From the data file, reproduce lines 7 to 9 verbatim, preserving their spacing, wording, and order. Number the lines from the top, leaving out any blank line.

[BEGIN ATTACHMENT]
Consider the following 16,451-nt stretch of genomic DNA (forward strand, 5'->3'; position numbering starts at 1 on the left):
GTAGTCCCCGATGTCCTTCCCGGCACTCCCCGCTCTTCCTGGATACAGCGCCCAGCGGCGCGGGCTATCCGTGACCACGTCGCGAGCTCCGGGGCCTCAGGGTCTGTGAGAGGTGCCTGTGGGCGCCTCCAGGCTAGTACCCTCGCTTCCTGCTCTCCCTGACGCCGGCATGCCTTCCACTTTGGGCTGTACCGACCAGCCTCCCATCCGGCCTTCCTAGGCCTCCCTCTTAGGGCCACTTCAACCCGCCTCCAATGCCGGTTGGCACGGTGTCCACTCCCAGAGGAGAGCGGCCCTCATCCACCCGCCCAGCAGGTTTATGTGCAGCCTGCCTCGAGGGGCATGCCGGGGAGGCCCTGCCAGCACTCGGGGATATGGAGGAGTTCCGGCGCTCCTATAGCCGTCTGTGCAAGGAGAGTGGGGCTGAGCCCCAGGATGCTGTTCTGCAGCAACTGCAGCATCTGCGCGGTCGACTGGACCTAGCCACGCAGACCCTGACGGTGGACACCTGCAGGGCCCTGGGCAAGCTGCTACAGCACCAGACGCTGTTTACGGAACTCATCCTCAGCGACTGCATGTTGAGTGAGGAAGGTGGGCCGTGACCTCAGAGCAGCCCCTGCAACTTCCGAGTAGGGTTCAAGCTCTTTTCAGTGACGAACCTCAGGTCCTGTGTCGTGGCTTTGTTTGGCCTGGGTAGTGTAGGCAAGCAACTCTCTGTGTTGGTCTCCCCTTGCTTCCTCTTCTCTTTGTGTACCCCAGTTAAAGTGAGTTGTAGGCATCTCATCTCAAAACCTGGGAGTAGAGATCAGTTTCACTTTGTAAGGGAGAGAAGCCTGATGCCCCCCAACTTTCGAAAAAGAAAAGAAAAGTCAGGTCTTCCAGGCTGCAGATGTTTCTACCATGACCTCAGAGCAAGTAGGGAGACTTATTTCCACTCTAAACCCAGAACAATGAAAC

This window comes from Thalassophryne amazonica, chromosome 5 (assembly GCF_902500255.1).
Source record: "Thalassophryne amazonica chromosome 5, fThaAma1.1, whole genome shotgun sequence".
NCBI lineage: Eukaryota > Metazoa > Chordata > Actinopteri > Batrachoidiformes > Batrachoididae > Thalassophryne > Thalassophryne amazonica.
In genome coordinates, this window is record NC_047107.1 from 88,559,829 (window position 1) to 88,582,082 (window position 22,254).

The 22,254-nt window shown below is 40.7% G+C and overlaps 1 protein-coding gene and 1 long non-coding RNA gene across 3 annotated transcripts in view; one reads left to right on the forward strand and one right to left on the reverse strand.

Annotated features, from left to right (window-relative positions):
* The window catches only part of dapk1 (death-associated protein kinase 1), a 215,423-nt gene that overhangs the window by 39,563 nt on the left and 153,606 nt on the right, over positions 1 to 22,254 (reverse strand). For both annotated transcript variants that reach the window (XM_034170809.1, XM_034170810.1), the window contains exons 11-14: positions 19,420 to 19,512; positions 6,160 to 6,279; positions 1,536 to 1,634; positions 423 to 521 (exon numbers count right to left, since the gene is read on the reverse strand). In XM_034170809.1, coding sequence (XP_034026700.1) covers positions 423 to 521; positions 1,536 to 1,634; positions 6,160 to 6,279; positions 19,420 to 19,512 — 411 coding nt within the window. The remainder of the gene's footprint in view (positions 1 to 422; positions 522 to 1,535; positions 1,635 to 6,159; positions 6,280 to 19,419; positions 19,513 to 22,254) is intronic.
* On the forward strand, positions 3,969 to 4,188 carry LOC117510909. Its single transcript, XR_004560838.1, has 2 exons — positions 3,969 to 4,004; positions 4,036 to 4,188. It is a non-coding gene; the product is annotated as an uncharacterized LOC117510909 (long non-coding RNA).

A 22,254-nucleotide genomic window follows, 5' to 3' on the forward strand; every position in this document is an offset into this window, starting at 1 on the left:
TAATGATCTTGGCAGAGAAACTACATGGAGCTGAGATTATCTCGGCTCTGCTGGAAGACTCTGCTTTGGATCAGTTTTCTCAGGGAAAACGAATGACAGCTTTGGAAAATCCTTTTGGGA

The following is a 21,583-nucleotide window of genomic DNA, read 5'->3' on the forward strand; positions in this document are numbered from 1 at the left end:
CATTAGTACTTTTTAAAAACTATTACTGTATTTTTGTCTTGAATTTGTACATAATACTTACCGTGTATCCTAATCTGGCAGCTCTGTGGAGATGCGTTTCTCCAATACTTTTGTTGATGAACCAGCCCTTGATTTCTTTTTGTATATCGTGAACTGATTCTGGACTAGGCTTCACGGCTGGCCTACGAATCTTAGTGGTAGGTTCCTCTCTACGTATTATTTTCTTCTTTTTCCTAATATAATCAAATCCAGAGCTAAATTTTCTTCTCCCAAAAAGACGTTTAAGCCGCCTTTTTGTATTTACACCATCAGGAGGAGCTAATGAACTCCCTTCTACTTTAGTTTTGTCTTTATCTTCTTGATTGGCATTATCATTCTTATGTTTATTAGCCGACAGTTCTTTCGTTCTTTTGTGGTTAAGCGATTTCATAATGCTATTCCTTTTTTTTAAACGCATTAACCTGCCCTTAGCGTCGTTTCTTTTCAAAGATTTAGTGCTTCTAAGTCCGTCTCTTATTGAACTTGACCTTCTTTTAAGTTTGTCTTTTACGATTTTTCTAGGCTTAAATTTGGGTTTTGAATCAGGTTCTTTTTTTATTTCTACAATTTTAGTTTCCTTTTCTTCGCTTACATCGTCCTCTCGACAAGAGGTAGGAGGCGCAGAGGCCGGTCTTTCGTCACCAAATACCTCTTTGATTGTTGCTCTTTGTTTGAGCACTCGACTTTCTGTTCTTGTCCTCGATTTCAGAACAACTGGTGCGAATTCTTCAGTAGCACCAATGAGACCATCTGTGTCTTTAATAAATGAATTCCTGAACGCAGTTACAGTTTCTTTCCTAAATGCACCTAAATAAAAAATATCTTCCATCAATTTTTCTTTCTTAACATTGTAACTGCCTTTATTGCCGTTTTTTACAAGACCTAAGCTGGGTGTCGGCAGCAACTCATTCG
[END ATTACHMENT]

The 22,254-nt window shown below is 40.7% G+C and overlaps 1 protein-coding gene and 1 long non-coding RNA gene across 3 annotated transcripts in view; one reads left to right on the forward strand and one right to left on the reverse strand.

Annotated features, from left to right (window-relative positions):
* The window catches only part of dapk1 (death-associated protein kinase 1), a 215,423-nt gene that overhangs the window by 39,563 nt on the left and 153,606 nt on the right, over positions 1 to 22,254 (reverse strand). For both annotated transcript variants that reach the window (XM_034170809.1, XM_034170810.1), the window contains exons 11-14: positions 19,420 to 19,512; positions 6,160 to 6,279; positions 1,536 to 1,634; positions 423 to 521 (exon numbers count right to left, since the gene is read on the reverse strand). In XM_034170809.1, coding sequence (XP_034026700.1) covers positions 423 to 521; positions 1,536 to 1,634; positions 6,160 to 6,279; positions 19,420 to 19,512 — 411 coding nt within the window. The remainder of the gene's footprint in view (positions 1 to 422; positions 522 to 1,535; positions 1,635 to 6,159; positions 6,280 to 19,419; positions 19,513 to 22,254) is intronic.